“August Wilson is the ideal American Master,” Kantor said. “Americans collectively know of August Wilson _ they know there’s a Broadway theater named after him _ but you don’t really know the man, you don’t really understand the genius of his work, and this is a great opportunity to share that.”
Kantor said the eight-year production period is not unusual for documentaries about theater due to rights issues _ he said 2004’s “Broadway: The American Musical” took nine years to make. Williams said getting started was the most difficult part of the process, and along the way there were serendipitous surprises.
She said a conversation with the film’s sound mixer led to an introduction to Kathryn Bostic, who wrote music for several of Wilson’s plays and became the composer for “The Ground on Which I Stand.”
The need for a videographer on the spur of the moment to interview one of the film’s A-list actors, which includes Charles Dutton, Laurence Fishburne, James Earl Jones and Suzan-Lori Parks, led to WQED videographer/editor Frank Caloiero being assigned to shoot the interview. He then became the film’s director of photography.
“After that, Sam said, ‘I want to work with Frank for the whole documentary,’” Williams said. “Frank’s skills are very well-known to us inside WQED, and it was a pleasure to be able to share his skills more broadly.”
Written by Stephen Stept (“Pittsburgh From the Air”), “The Ground on Which I Stand” filmed in Pittsburgh and in New York, Seattle, Minneapolis and Los Angeles. It includes scenes from productions of Wilson’s plays recorded for posterity and stored at the New York Public Library, new scenes filmed specifically for this documentary and interviews with those who knew or worked with Wilson, including his sister, Freda Ellis; Pittsburgh politician and activist Sala Udin; and Post-Gazette theater critic Christopher Rawson.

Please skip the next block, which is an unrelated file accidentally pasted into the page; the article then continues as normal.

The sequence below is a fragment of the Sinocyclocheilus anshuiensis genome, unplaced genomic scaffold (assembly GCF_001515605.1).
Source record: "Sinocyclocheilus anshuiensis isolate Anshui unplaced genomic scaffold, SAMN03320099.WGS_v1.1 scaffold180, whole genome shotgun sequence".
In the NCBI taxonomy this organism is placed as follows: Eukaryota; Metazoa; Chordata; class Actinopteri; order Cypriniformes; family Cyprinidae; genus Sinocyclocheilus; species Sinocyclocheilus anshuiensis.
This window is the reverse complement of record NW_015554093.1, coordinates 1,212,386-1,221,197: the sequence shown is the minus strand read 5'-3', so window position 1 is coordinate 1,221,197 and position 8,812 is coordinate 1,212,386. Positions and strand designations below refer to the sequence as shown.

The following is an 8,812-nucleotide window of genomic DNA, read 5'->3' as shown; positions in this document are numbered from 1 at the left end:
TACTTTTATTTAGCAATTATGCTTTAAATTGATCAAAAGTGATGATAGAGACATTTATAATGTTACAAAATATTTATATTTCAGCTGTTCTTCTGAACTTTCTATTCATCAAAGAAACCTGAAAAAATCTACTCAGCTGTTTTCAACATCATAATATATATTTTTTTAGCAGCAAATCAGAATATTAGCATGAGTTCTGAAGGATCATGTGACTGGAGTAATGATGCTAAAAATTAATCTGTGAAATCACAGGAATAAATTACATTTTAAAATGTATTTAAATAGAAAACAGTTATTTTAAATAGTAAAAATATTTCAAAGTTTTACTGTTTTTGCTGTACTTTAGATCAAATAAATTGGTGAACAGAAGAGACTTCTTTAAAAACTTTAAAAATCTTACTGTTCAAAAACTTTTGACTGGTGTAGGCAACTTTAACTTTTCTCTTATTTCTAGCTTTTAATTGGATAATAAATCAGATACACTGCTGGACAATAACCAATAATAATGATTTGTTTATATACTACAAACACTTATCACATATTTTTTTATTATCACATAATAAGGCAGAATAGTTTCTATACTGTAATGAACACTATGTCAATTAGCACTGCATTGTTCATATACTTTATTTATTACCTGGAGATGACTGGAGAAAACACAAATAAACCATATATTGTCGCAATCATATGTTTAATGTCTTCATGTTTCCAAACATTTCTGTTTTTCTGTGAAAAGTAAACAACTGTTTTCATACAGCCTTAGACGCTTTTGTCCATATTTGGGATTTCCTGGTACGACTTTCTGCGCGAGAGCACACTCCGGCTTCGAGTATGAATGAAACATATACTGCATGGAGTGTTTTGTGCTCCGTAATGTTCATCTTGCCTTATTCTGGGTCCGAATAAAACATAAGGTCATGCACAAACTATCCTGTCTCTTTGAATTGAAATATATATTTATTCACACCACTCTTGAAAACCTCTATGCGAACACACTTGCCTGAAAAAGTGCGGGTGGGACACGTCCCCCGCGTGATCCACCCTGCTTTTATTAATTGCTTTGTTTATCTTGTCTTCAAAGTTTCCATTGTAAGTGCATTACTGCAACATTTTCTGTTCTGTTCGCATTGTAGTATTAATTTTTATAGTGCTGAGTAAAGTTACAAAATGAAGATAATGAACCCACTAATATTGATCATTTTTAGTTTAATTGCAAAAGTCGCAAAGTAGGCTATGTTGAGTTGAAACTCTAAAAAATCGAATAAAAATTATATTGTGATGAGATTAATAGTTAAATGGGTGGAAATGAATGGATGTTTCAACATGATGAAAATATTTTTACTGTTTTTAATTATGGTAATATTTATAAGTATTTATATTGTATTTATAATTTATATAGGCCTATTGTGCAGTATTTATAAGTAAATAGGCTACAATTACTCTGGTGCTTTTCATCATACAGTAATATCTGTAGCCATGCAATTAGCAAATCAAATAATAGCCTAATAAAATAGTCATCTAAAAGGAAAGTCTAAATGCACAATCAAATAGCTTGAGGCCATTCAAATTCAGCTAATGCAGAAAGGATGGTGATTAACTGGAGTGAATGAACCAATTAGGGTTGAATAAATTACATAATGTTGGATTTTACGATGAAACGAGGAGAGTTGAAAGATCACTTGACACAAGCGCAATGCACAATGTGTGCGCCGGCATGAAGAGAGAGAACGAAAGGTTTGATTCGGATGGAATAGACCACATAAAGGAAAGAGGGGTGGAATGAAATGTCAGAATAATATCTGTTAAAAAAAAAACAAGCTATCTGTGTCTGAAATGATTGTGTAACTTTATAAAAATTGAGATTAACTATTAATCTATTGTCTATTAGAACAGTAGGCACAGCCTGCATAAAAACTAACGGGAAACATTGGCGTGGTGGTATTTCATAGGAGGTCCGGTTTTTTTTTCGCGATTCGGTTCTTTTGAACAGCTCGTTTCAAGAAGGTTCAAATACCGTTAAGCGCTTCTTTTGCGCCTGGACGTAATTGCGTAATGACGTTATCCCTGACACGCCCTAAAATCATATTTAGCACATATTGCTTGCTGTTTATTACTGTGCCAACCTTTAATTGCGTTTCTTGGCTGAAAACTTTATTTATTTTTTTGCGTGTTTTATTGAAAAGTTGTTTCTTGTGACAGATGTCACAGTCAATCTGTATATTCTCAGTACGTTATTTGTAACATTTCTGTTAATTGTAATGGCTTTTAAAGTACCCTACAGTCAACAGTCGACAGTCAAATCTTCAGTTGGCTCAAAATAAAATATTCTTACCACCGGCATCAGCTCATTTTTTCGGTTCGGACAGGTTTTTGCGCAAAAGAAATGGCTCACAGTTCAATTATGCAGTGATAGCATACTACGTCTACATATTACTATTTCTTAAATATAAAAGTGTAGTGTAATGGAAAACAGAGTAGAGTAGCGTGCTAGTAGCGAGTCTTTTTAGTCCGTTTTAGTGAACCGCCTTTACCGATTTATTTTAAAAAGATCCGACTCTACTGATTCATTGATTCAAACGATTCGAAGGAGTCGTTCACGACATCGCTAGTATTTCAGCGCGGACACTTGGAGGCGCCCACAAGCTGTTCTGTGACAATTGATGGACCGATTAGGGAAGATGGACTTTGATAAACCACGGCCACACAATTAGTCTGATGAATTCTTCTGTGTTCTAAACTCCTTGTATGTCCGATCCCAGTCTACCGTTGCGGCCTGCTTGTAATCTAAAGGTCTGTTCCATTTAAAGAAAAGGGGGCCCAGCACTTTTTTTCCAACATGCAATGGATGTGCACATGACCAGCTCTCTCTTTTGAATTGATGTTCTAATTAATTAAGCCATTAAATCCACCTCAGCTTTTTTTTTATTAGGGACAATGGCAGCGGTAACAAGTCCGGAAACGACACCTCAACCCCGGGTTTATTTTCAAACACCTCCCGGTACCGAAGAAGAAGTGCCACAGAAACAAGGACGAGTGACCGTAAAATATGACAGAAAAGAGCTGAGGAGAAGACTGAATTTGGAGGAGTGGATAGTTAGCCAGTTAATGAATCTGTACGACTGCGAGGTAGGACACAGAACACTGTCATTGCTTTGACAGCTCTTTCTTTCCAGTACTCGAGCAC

Pollard came on board to direct the project in 2012 at the recommendation of a previous director, Orlando Bagwell, who dropped out due to a work conflict. Pollard said like many films that focus on an author of copyrighted material, “The Ground on Which I Stand” is an authorized biography.
Producers of the film were given the caveat that for the newly filmed short staged scenes from Wilson’s plays, Pollard could not design a set, dress it or use props. Pollard opted to employ a black box format for these scenes that were shot over two days in New York. He said Wilson’s poetry was off-limits _Pollard said Wilson’s widow, Constanza Romero, may want to publish his poetry in book form _ but otherwise Romero was open to everything.
“She had an issue with two things: Viola Davis’ performance in ‘King Hedley II,’ which she always said August thought was too over-the-top, so she didn’t want to see that, and a scene in ‘Two Trains Running’ where Laurence Fishburne and a female actress come together in a coffee shop and dance to an Aretha Franklin song, which was created on stage in the direction and she said August always hated that,” Pollard said. But both clips are in the film.
Pollard said the film’s title was taken from a speech Mr. Wilson gave about diversity. “Basically he was throwing down the gauntlet, saying there needed to be more black theater.”
Rob Owens is a writer for the Pittsburgh Post-Gazette.